When you talk about dental health, you have probably heard the term “dental plaque.” Everyone has plaque – that sticky deposit of biofilm that forms on your teeth regularly. It’s that slippery coating you feel when you run your tongue on your teeth every morning. The accumulation of plaque can lead to a substance called tartar. Tartar usually builds up along the gum line – on the front and back of the teeth. 

How do you get a plaque?

When you eat and drink, bacteria and other organisms linger inside your mouth. Usually, your mouth does have equilibrium to maintain everything inside. However, when there is an imbalance, a problem will occur. For example, when a particular strain of bacteria becomes overly abundant, that’s when you get dental issues. Eating and drinking too much sugar can cause cavities causing bacteria to feed on it and produce acids in the process. These acids can cause serious problems such as cavities and tooth decay.

Plaque is tough to beat

Your teeth may look clean, but they are still accumulating plaque. You can’t see the plaque, and even if you already brush your teeth, it will still form on your teeth and gum line. If it is not removed, it will lead to tartar. As the plaque accumulates on the tartar, it will cause an oral infection known as gingivitis. You will know when you are suffering from gingivitis because you will have symptoms such as swollen or sore gums and may experience bad breath. Gingivitis is not a life-threatening condition as it can be treated with proper oral hygiene and visiting your dentist for checkup and cleaning.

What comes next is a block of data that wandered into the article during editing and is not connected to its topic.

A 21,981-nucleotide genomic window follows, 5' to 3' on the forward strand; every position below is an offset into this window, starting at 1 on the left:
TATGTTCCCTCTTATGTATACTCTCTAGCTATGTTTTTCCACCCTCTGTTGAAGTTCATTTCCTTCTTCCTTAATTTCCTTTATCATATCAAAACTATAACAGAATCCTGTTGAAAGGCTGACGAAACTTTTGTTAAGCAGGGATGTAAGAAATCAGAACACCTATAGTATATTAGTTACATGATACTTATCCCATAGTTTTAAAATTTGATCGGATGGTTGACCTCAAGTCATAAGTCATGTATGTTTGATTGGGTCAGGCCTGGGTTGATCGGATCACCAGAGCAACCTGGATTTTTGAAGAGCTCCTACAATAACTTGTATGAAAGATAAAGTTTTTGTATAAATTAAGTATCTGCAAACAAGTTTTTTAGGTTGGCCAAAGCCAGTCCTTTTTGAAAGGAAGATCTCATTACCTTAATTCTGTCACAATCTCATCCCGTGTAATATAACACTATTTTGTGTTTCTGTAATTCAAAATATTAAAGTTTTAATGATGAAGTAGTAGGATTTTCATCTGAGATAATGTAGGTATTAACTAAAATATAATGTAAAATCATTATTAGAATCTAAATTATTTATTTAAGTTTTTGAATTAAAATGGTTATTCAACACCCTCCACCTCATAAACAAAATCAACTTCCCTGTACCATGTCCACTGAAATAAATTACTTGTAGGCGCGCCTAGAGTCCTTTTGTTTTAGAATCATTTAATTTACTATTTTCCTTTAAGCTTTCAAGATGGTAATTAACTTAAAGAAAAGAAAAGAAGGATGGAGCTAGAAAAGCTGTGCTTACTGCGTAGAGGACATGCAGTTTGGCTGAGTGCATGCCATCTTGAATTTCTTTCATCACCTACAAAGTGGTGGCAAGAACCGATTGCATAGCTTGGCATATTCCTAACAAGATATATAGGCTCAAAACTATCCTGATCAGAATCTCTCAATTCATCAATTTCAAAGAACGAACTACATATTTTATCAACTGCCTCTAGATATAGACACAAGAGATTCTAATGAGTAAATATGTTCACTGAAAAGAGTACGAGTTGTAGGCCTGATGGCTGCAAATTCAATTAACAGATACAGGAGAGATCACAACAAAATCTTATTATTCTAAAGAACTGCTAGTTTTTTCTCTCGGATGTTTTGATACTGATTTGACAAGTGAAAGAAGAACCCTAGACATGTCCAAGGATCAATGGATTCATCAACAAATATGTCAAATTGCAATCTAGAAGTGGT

Apart from gingivitis, untreated plaque can also lead to periodontitis. With periodontitis, the bacteria attach to the teeth along the gum line causing infection within the teeth’ pockets. It can lead to swollen or bleeding gums, pocketing around the teeth, and the teeth may become loose, leading to tooth loss. At this point, you are required to seek the help of your dentist or a dental hygienist to discuss your dental treatment to save your teeth. 

Can you treat plaque?

Plaque forms on your teeth even after you brush your teeth but brushing regularly or at least twice a day can keep the plaque germs at bay. Some dentists may also recommend using electric toothbrushes because they are said to be more effective in removing plaque. Also, toothpaste with baking soda content is a great way to remove plaque too. However, plaque that has already hardened into tartar should be removed only by a dentist. This is the main reason why it is essential to visit your dentist regularly for dental checkup and cleaning. Your dentist can keep your plaque buildup under control, and thorough cleaning can prevent tartar from forming. 

Fighting plaque is an essential factor in keeping your teeth and gums healthy. The good news is, with proper dental hygiene and short trips to your dentist, you can keep the growth of plaque at a minimum level keeping your mouth and teeth clean and healthy.